It is an absolutely incredible industry! A home/condo is the single largest purchase/financial decision most people will ever make and it is done with the least amount of data in a “self-regulated” industry with no downside to manipulation of data and lying (have experienced that first hand here). Yes there are excellent and ethical brokers but so many stories on the other side of things. Hard to see that changing anytime soon with the NAR’s massive lobbying efforts and court cases.

    1. Between my family and I, we had a total of 3 brokers we worked for 40+ years, for both purchases and sales, also commercial leasing. I will probably continue to work with the same one and do not have problems if he is representing the buyer as well as the seller. I don’t tell him everything, just what I want the other side to hear. The laws are clear in the sheer amount of mandatory disclosures in a real estate transaction. I do follow my broker’s advice about proper pricing because I dislike wasting people’s and my time in generating tons of offers while I have a secret number stashed in my head.

      Absent an established relationship with a particular broker, it is best to go by word of mouth, be upfront about your style, research online to see if the broker/agent has been sued before and ask further about that. If he/she has been sued before, ask about their errors and omissions liability policy and see if it is up to date. I would probably not sign the agency agreement’s mandatory arbitration clause. If something goes awry, I like to file in court and the broker can tender the claim to their insurer. Obviously, if everything is above board, then no worries.

      Arbitration agreements can be broken in court but the threshold is pretty high since there needs to be fraud or a pattern of misdeeds in that arbitration is misused rather than used for the purpose of expeditiously and fairly resolve a dispute.

      Policy changes to rectify industry abuses may take a while but in the meantime, real estate transactions happen daily and buyers should do more leg work as a preventative measure.

  3. what is a typical profile / circumstance of someone who’d spend 8 million on a property only to try to sell it one year later, and then is willing to take a 2 million dollar loss to get rid of it?

    1. Company-sponsored relocation where the company handles the sale of the former home and gives the executive a relocation bonus.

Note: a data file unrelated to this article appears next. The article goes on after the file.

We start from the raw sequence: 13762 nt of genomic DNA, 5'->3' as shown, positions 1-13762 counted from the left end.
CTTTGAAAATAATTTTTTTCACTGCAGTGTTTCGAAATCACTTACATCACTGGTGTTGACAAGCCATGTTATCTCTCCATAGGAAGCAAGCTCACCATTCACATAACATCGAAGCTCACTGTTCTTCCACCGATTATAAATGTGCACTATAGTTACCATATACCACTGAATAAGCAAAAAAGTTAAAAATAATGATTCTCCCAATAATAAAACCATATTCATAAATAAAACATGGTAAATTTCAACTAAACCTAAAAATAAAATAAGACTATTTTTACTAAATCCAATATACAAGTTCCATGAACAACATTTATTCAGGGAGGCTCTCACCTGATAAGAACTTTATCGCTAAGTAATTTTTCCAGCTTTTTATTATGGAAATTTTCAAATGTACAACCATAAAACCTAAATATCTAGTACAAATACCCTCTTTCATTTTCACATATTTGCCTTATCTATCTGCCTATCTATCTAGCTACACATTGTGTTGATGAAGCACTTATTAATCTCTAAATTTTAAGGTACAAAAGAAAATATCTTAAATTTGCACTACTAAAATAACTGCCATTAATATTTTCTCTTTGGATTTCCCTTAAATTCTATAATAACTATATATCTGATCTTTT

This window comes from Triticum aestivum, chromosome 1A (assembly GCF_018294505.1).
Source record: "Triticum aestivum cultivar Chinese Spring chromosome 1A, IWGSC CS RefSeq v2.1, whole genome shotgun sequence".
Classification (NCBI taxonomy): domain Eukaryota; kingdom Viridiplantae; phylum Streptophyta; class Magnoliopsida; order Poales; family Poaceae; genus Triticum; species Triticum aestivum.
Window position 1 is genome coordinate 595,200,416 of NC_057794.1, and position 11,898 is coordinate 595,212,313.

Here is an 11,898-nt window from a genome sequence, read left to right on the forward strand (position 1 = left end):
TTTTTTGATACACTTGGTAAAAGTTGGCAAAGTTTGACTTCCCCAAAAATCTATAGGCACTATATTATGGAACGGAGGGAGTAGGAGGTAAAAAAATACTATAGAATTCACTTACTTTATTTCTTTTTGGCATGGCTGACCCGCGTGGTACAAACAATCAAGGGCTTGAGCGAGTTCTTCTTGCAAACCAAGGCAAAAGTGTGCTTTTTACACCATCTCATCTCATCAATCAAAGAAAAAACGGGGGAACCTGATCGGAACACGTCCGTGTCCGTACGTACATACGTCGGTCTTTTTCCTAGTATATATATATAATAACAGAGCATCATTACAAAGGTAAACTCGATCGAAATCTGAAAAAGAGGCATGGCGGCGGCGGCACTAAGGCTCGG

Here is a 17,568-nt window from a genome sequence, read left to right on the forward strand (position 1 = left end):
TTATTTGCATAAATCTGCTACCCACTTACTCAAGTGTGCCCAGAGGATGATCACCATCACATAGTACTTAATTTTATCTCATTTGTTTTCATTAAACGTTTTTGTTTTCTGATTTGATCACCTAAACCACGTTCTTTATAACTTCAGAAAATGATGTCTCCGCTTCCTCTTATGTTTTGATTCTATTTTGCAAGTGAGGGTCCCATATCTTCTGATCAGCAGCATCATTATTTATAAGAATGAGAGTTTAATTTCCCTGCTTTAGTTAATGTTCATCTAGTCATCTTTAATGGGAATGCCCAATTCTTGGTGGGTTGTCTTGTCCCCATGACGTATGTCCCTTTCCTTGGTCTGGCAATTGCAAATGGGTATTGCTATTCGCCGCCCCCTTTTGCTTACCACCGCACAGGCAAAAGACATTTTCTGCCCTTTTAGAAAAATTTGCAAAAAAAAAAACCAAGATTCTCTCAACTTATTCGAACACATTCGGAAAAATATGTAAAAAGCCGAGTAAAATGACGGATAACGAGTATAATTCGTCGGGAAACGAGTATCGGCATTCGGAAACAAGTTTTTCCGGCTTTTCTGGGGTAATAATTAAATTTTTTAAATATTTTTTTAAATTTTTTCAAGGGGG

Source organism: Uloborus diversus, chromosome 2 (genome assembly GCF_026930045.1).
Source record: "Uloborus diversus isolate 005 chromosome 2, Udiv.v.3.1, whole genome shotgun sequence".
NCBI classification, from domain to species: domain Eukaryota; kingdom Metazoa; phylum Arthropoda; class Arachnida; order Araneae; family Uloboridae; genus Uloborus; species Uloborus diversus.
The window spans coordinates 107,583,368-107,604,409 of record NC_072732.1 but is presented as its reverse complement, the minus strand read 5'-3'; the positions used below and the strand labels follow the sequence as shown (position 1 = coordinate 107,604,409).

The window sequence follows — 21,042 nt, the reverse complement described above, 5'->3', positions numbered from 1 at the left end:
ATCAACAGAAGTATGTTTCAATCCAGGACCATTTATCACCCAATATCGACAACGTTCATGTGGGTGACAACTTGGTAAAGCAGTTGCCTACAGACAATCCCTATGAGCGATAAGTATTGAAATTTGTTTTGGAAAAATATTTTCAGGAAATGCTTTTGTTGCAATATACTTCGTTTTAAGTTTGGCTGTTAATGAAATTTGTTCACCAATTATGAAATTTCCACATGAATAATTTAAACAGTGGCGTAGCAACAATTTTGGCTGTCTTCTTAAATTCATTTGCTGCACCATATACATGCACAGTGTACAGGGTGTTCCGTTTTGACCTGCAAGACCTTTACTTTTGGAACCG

Tough to say who eats the loss, could be insured against or listed as ‘recruiting expenses’.

    1. Which tract builder is putting in exposed timber rafters and pot fillers over the Viking range in their homes??

    2. Yes, I agree (with the latter, not the former): this looks like a very nice house; maybe it’s framed w/ warped wood 18″ on center, and maybe the roof will only last 6 mos beyond the sale, but regardless, it doesn’t LOOK that way…let’s save our pejoratives for the many examples of over-priced schlock we see on here.

      1. A very nice house for sure. And a lovely neighborhood. Still…$8 M for what is really a pre-war subdivision? The house is not THAT nice.

        Shows you how insane the market is in P.A.

        1. “$8 M for what is really a pre-war subdivision? “

          Just my opinion but I find Palo Alto’s older neighborhoods to be the most desirable. They’re also the neighborhoods closer to Caltrain and the walkable retail areas.

  4. What is really crazy isn’t the drop but what this fetched 2 years ago — $2,500 a foot! Even with the drop this is still more than $1,950 a foot…..and it’s right next to its neighbors…. I don’t think you can use this to say market has dropped 20% overall unless all purchases 2 years ago were equally as crazy / insane pricing which I have a hard time believing.

    Here in SF we had a glut of homes for sale in our hood — but while they did sit for 2 months, all but one sold and all within 10% of asking….personally was hoping to see more downside but activity in my hood indicates just a slow down, not downturn

Leave a Reply

Your email address will not be published. Required fields are marked *